Georgia adoption laws underwent the first significant overhaul in approximately 28 years in September 2018, resulting in changes aimed at making the adoption process more efficient for hopeful parents. However, adoption still requires a comprehensive review of prospective adoptive parents, their homes, their families, and their day-to-day lives so that the courts can determine if the home is the right fit for a child. It isn’t impossible, but you have to be prepared. Here is an overview of the current state of the law and some helpful tips for putting your best foot forward during adoption investigations.
There are two main types of fact-finding efforts led by the courts during the adoption process, known as “home studies” and “court investigations or “home investigations.” Home studies are the more thorough of the two. They include rounds of interviews between the prospective adoptive parents and a social worker or child placement agency, criminal background checks, a home inspection where an agent will enter the home, gauge the resources available to take in an additional member, review financial records, medical records, drivers’ licenses, rabies vaccinations for pets, and records related to the care of other children in the home, if any. This comprehensive review has the goal of ascertaining the suitability, general cleanliness, safety and security of the home. In other words, a home study is determining if the home is a good “fit” for a child in need of placement.
A court investigation, on the other hand, is much more focused. The court investigation is additional to the home study. The court investigation is ordered by the court, and undertaken by an agent, who is charged with verifying specific allegations in the petition for adoption. The agent may be the Georgia Department of Human Services, Division of Family and Children Services (the “department”), a child placement agency, an evaluator, or an individual the court determines to be qualified. The cost of the investigation is born by the prospective adoptive parents and set at $250. However, the agent’s fee can be higher. If the agent’s fee is higher than $250, the prospective adoptive parents may submit another option of an agent who will conduct the investigation at a more affordable cost.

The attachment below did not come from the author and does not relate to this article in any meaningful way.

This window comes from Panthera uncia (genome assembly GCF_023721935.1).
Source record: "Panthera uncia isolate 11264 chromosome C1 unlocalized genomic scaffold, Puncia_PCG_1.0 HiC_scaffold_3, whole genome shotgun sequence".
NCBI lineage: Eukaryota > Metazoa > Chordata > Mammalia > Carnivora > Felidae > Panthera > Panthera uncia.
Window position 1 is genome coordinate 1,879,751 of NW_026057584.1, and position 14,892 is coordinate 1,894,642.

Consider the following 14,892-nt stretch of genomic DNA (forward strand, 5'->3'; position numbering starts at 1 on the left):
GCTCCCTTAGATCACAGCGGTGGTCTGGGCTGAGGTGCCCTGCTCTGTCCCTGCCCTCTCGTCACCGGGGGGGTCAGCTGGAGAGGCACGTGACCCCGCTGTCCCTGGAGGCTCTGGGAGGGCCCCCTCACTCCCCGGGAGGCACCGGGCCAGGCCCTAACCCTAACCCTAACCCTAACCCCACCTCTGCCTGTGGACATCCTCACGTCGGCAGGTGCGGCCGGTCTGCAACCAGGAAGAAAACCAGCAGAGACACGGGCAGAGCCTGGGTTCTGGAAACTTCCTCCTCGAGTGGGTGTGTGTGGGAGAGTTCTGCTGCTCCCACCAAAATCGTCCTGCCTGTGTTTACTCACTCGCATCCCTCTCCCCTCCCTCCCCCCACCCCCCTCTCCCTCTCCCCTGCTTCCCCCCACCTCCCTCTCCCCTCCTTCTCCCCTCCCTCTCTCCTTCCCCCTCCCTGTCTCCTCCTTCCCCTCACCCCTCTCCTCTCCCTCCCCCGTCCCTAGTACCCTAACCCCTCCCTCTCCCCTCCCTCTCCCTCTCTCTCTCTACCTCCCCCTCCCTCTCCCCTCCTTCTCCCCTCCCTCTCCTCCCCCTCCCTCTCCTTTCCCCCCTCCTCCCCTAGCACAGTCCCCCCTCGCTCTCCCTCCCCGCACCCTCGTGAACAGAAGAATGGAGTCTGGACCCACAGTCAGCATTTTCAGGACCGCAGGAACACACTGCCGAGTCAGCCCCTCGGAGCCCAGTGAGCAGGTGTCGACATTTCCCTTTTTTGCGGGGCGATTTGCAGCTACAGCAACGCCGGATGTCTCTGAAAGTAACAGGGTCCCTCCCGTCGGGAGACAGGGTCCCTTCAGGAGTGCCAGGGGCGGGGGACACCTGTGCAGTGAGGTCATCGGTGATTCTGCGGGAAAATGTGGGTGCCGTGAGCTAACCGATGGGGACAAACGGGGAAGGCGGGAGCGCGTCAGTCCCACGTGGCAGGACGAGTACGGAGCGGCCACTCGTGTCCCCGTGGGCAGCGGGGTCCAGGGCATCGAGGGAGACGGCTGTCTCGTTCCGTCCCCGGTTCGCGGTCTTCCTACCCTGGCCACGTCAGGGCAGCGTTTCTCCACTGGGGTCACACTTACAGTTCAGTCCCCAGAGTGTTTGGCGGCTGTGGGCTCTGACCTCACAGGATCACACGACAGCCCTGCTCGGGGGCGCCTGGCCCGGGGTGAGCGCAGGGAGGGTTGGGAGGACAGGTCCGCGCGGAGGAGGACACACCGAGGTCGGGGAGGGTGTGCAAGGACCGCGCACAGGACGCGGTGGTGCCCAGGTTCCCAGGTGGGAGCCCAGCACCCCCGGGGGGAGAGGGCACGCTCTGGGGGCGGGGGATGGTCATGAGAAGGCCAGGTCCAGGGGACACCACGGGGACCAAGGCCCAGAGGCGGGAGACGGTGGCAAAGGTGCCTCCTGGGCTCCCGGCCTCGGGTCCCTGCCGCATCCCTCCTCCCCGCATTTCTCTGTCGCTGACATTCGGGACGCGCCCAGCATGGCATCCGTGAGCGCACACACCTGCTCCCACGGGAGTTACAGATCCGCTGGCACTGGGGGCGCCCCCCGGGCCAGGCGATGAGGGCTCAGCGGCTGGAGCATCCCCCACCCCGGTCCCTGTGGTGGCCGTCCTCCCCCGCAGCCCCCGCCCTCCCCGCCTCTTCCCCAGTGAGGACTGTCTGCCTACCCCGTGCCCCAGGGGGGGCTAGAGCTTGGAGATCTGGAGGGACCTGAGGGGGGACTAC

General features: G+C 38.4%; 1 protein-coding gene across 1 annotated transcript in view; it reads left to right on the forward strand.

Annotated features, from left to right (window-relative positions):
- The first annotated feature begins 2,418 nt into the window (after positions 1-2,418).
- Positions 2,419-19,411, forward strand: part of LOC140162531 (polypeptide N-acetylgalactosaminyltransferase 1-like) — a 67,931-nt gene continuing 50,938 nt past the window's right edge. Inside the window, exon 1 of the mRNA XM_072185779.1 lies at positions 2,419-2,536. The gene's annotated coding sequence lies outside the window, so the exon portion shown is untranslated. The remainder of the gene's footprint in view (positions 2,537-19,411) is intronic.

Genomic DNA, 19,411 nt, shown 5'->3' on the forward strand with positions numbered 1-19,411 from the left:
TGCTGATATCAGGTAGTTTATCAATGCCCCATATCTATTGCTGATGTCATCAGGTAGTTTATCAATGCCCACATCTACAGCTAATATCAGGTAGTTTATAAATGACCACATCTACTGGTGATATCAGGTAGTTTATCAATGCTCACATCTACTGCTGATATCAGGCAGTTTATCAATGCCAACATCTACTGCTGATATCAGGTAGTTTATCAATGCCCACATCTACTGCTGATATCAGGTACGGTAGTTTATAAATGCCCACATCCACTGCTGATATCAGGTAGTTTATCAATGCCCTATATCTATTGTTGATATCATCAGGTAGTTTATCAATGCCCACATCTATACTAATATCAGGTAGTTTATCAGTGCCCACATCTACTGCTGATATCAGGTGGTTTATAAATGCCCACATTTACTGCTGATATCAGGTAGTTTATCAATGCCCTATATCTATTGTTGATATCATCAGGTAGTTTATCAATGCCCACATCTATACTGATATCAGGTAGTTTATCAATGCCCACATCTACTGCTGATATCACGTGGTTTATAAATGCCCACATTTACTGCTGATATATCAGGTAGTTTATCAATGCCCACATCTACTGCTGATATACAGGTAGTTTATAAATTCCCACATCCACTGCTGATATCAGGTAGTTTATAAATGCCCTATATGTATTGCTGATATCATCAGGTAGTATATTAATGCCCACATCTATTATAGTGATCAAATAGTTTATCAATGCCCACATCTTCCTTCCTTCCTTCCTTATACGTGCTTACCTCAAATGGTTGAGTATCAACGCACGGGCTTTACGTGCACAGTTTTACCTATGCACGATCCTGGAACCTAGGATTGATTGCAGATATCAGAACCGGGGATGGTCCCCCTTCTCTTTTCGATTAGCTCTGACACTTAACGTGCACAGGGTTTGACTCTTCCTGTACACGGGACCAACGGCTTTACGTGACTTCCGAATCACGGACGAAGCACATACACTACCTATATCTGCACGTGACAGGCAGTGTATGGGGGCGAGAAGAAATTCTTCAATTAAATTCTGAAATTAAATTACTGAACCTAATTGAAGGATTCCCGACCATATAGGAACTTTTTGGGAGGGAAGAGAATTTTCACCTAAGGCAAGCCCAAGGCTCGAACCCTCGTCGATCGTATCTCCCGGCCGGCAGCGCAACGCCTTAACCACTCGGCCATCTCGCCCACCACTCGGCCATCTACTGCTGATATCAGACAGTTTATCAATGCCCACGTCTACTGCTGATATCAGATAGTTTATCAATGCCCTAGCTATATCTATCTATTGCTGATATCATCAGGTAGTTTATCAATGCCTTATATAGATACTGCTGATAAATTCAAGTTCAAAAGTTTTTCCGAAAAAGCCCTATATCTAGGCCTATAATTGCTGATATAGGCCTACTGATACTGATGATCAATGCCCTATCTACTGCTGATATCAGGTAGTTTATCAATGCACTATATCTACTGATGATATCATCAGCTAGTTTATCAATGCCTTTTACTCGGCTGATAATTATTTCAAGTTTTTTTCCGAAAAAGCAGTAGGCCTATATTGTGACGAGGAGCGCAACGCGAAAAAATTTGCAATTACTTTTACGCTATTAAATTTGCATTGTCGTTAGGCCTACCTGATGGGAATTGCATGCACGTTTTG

Certain adoption scenarios may bypass the court investigation. For example, if the department or child placement agency has consented to the adoption, an investigation is not required. When the adoption has been filed by a stepparent or relative, the court is authorized to order an investigation, but is not required to do so.
Regardless to whether a court investigation is ordered, a criminal records review is part of every adoption process. Under the new adoption law, the court must inform the prospective adoptive parents or their attorney if the prospective adoptive parent’s criminal history reveals something that is going to be a reason for denying the adoption at least five (5) days before the adoption hearing. This gives the prospective adoptive parent a chance to present mitigating evidence to the court at the hearing.
In order to be prepared for the court investigation, here are some tips to follow:
· Cooperate with the adoption investigator by returning phone calls, e-mails, or letters promptly;
· Make sure that your home is clean and that you have healthy food in your refrigerator and pantry;
· Make sure the child has their own living quarters, i.e. bed, crib etc.;
· Be prepared to discuss anything that is in your criminal background report truthfully and in detail;
· Any adults living in the home will also have to cooperate in this process, so make sure they are aware, supportive and willing to follow through on background checks, home visits, or health check-ups;
· If you have young infants, make sure you have diapers and formula, car seats, and that your house is appropriately baby-proofed;
· Remember to be cooperative, pleasant, professional and timely and follow through on the investigator’s requests, as they will be making a recommendation to the court;
· Request that three individuals in your life (one family member, two other unrelated adults) provide personal, written references returned to both you and/or the investigator in a sealed envelope (or as requested by the adoption investigator).
For more information regarding adoption investigations, please contact the Campbell Law Practice, LLC at (404) 981-5257.